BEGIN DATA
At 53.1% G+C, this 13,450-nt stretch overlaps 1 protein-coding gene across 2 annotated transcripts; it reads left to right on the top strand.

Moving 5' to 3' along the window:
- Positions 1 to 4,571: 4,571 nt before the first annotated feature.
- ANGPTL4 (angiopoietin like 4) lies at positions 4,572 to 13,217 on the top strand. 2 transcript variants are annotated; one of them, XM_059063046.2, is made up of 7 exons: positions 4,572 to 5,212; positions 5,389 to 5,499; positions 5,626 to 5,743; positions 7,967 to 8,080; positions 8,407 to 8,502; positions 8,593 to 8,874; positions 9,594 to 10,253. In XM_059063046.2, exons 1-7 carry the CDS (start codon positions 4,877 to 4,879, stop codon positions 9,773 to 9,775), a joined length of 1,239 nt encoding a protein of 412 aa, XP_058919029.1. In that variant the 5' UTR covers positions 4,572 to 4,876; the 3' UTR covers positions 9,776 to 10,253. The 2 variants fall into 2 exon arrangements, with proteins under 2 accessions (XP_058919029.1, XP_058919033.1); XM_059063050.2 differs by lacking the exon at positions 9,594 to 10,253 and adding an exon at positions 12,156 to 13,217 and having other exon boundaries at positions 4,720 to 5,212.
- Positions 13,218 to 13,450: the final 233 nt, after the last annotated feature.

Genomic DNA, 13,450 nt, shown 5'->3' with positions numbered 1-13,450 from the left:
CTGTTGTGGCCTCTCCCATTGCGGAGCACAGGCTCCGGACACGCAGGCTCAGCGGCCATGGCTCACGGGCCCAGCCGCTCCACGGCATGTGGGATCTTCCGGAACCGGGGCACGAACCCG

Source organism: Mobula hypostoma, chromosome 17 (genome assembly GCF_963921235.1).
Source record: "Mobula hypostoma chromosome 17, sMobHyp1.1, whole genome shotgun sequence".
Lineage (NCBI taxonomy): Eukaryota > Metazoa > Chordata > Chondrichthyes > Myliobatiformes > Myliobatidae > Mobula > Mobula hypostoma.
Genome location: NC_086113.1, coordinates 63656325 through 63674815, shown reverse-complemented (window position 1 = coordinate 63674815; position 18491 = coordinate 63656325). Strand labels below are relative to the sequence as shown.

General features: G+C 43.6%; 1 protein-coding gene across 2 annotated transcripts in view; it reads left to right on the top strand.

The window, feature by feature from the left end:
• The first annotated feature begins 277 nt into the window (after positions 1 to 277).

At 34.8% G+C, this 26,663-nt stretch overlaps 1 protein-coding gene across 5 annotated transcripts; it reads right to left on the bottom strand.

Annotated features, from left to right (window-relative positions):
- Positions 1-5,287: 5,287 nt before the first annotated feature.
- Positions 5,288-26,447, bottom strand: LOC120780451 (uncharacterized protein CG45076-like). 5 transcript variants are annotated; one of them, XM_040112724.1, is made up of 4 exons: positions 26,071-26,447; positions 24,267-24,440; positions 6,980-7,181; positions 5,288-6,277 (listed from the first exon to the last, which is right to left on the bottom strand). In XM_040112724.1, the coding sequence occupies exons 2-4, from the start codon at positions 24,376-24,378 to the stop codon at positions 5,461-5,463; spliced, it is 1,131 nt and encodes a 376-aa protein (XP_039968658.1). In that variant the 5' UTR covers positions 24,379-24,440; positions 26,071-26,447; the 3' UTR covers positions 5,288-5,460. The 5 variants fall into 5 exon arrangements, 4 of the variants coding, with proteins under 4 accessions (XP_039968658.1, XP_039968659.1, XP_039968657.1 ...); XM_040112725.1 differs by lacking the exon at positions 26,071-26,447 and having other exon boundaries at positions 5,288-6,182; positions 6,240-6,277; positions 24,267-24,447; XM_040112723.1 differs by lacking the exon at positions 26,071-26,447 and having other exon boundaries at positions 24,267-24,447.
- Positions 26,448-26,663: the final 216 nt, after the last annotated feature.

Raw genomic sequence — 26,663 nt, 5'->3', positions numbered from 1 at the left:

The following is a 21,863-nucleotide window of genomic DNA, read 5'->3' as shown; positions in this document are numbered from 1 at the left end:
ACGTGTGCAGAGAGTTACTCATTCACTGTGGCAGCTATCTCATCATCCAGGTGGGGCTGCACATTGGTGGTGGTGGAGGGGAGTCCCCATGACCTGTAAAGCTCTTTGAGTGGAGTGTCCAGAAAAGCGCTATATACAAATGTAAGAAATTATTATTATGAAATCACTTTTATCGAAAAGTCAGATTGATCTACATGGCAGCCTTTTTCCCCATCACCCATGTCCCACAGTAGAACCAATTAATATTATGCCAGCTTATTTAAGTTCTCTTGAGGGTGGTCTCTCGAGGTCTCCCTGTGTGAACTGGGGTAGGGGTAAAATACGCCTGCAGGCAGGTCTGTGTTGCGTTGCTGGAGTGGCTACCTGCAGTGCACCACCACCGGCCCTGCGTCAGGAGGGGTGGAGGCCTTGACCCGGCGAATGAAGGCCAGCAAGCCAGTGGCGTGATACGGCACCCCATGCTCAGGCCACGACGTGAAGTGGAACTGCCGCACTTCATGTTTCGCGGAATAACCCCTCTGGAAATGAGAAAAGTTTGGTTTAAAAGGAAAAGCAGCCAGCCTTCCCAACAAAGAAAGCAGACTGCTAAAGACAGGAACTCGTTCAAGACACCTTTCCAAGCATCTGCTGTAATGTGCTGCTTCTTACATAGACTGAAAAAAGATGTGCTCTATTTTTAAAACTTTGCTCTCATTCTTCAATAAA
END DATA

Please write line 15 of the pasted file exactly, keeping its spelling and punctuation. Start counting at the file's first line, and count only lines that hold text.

At 34.8% G+C, this 26,663-nt stretch overlaps 1 protein-coding gene across 5 annotated transcripts; it reads right to left on the bottom strand.